English and the Philippines
“GlobalEnglish Corporation…announced the results of its annual Business English Index, the only index that measures the Business English Proficiency (of non-native English speakers) in the workplace.”
"Only the Philippines attained a score above 7.0, a BEI level within range of a high proficiency that indicates an ability to take an active role in business discussions and perform relatively complex task.”
The sentences quoted above are actually excerpts of a news article that circulated a few days ago. Yes, with a total of 108,000 test takers from 76 countries, the Philippines, with a score of 7.11, topped the exam and was thus declared as the best country in terms of Business English Proficiency. (The test, I would like to clarify, was given only to non-native English speakers.)
One might wonder how the Philippines, a small Southeast Asian country often pictured as a dangerous and poor country, emerged as the champion in this field.
It is common for anybody to ask himself the following questions: Where in the world is the Philippines? How did the Filipinos learn to speak English? Do they speak standard English? If the Filipinos speak English well, can they teach the language, too?
It is understandable why people get skeptical at times. After all, the Philippines has always been presented by foreign media as nothing but a country plagued by poverty and violent crimes, often stricken by earthquakes, typhoons, floods, volcanic eruptions, landslides and the like. Well, these disasters don’t happen every day, and it is a fact that even in most advanced countries, crimes do happen. This article then shows the other side of this beautiful nation which is often regarded as The Pearl of the Orient Seas.
The Philippines is an archipelago made up of more than 7,000 islands and it lies south of the beautiful island Okinawa. The Philippine oceans are crystal blue, the islands are captivating. The sunsets are lovely and the beauty of the tropical trees gives relaxation to the weary traveler. The Philippine cities, like other cities in the world, boast of skyscrapers and bustling business areas. The Filipinos are a hospitable and inviting people who love to sing, dance and laugh.
However, to understand the present, it is important to learn and analyze the series of past events.
Our history books vividly describe the events back when the Philippines was conquered by the mighty United States of America many decades ago. The Philippines was a colony of The United States of America from December 10, 1898 to July 4, 1946. In August 1901, a group of about 500 pioneer American teachers were sent by the US government to the Philippines. These men and women were later called Thomasites, and the term was from the name USS Thomas, the ship that transported those noble and selfless men and women from America to the Philippines. Hundreds of American teachers followed the Thomasites in 1902, and they were later assigned in various Philippine provinces. The Thomasites were sent to the Philippines to establish school systems, and to train Filipino teachers the fundamentals of teaching English. Those American teachers taught Filipinos not only English but also agriculture, reading, grammar, geography, mathematics and even domestic tasks such as sewing and crocheting. Sports and many other matters were taught using English as the only medium of instruction. Of course this doesn’t mean that Filipinos back then didn’t know those subjects; the American teachers were simply teaching them the English language. Interestingly, prior to the arrival of the Thomasites, American soldiers were already teaching the Filipinos English. Needless to say, the everyday association of Filipinos with the Americans for almost half a century made them acquire the language naturally. This brief history explains why the Philippines has two official languages, Filipino (standardized Tagalog) and English. The English language and English ways thus became enmeshed in the Philippine culture.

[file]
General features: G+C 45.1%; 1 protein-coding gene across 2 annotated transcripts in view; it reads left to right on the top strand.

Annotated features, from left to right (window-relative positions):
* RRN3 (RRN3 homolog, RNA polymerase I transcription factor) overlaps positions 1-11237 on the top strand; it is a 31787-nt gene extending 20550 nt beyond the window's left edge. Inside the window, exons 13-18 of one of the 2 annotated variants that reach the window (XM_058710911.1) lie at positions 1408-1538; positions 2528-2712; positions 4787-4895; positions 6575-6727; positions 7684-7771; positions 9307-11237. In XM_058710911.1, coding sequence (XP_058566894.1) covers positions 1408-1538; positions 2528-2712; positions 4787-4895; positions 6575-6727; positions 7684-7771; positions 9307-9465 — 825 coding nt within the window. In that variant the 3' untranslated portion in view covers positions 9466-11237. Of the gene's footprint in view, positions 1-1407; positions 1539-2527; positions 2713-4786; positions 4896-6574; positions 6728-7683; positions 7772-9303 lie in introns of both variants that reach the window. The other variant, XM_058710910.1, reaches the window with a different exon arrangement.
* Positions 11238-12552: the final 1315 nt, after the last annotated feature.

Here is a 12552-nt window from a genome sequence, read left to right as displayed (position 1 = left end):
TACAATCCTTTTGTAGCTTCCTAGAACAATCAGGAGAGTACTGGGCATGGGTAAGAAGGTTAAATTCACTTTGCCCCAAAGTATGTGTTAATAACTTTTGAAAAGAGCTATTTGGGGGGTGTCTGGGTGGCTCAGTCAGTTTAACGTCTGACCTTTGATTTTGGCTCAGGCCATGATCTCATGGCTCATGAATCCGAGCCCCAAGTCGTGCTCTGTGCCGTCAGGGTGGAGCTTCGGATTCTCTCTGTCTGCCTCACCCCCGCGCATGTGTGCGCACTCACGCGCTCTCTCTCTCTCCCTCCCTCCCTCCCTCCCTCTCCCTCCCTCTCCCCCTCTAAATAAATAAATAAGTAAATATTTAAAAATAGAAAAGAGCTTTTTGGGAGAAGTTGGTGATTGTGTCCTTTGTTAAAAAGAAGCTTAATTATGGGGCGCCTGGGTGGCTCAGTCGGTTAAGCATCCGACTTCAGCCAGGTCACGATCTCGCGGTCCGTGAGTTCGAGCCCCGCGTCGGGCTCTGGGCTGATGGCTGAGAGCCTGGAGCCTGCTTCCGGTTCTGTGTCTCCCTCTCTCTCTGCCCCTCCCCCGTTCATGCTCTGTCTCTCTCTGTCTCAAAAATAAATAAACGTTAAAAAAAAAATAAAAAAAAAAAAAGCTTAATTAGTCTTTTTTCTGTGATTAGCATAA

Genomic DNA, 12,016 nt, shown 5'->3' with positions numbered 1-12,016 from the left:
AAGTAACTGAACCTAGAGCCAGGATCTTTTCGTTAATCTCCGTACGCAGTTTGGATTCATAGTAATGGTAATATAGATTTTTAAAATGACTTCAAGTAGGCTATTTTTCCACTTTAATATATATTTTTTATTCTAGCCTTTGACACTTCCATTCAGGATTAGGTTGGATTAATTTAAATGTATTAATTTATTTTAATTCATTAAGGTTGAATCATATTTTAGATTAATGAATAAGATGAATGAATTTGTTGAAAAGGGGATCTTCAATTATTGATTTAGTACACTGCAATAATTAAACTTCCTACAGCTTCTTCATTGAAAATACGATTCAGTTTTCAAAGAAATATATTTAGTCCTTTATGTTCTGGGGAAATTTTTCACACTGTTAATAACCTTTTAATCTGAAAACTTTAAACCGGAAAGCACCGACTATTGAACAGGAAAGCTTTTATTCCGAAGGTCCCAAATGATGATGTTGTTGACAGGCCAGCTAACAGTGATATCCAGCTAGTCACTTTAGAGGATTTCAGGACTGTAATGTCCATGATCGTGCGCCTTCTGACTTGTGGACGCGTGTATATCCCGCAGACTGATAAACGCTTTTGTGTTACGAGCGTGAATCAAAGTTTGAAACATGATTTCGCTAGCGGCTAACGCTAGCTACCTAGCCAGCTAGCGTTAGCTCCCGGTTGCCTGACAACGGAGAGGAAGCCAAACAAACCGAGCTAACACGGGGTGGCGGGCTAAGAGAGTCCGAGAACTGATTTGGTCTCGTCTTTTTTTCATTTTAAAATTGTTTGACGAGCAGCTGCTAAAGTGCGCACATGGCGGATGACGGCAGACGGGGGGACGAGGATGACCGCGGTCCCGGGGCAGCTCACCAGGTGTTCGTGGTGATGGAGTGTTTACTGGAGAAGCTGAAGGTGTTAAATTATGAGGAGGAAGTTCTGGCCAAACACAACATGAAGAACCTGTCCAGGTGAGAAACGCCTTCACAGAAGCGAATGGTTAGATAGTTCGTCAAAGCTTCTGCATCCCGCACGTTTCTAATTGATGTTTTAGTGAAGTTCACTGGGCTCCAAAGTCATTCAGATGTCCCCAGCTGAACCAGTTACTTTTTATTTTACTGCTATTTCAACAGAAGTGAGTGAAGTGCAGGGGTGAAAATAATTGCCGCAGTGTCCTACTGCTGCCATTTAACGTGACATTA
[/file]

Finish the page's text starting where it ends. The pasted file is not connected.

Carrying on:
Now, English is the language used in business, religious affairs, print and broadcast media. In highly complicated subjects such as medicine, calculus, algebra, physics, chemistry, philosophy, psychology, sociology, biology and all branches of science, English is the only medium of instruction used. English is the only language of our computers. English movies and English TV programs have no subtitles. Because English is part of the training courses from primary to tertiary education, most Filipinos can speak and understand spoken and written English.
It may be surprising to learn that there are many social classes or levels of people in the Philippines. The common people such as taxi drivers, sales clerks, house helpers and sidewalk vendors speak English but with strong Spanish or regional accent and pronunciation. Even beggars can understand English. In the mountainous provinces of Northern Luzon, the biggest island in the Philippines, it is common to see barefooted and half-naked children playing in the dirt, but if you ask them to give you some directions, they will give you directions in English. The highly trained people, like English teachers and other professionals speak English fluently with a neutral accent and pronunciation. Affluent families, or those families who belong to the upper class, speak only English. Even their house helpers speak English fluently. Yes, English plays an important role in the everyday lives of Filipinos, and English is very much a part of every Filipino.
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